Legal jargon

Do you speak legal? Breaking through the language barriers

Quick guide to the legal jargon about elderly care

Talking to your parents about their wishes as they age can be tricky, so sorting out the legal aspects with them in advance will make life easier if you need to make decisions about care, funding for care, or to sort out what happens when…?   The legal lingo can be as clear as mud, but Age Space can help.  Here is our short guide to the main legal jargon translated into plain English, plus links to more in-depth content if you want more information about all things legal in relation to the elderly.

Advance directive An advance directive, also known as a living will is a statement explaining what medical treatment an individual would not want in the future, should they ‘lack capacity’.   For example, a Do Not Resuscitate order.
Court of Protection

 

If someone is mentally incapable making decisions and there is no lasting power of attorney in place, the matter can be referred to the Court of Protection. The court will either make the decision itself on the person’s behalf, or appoint a “deputy”, to make the decision.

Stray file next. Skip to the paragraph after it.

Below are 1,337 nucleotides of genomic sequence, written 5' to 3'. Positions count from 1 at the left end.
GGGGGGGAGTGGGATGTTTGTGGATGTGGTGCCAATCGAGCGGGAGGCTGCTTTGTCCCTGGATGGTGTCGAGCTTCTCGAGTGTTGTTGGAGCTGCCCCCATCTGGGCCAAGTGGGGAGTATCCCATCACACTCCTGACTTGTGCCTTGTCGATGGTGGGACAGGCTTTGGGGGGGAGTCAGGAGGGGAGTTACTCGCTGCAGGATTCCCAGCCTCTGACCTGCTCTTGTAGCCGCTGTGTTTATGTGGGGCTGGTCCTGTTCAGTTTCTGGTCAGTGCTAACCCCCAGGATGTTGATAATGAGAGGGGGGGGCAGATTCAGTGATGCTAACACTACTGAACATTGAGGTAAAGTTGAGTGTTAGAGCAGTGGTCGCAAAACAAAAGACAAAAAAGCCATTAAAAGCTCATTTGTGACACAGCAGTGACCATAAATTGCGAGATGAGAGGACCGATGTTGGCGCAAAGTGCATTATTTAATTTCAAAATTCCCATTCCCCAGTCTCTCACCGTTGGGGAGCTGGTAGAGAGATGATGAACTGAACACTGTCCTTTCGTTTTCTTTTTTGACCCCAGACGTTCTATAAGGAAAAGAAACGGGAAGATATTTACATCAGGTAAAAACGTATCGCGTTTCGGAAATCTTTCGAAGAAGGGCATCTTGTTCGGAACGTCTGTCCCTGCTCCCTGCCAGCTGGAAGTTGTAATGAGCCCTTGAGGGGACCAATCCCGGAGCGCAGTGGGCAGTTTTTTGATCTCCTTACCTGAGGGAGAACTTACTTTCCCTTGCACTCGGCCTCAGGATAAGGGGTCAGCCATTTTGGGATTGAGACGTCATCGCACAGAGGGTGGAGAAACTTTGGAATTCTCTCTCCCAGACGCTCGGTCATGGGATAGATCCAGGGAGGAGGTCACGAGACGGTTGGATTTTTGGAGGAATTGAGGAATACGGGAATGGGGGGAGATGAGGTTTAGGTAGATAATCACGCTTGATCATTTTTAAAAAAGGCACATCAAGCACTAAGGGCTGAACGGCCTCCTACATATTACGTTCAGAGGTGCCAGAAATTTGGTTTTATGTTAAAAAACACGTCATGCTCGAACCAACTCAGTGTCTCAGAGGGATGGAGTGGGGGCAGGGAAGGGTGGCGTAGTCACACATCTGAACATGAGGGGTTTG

Do not Resuscitate

 

A “Do Not Resuscitate” which is a legal order telling a medical team not to perform CPR (cardio-pulmonary resuscitation) on a patient.
Grant of Representation The Grant of Representation is a court issued document proving the Executors’ entitlement to deal with the Deceased’s Estate.
Living will  A living will (advance directive) is a statement explaining what medical treatment an individual would not want in the future, should they ‘lack capacity’.   For example, a Do Not Resuscitate order.
Office of the public Guardian

 

The Office of the Public Guardian (OPG) protects people in England and Wales who may not have the mental capacity to make certain decisions for themselves, such as about their health and finance.
Power of attorney A power of attorney is a legal document which enables a person to give power to another to look after their affairs when they no longer have the capacity to do so themselves.
Probate Grant of probate is an order of the Court giving one or more people the legal authority to administer the estate of the deceased to distribute its content to the beneficiaries.
Wills A will, also known as a Last Will and Testament, is a legally enforceable declaration of how someone wants their property or assets to be distributed after death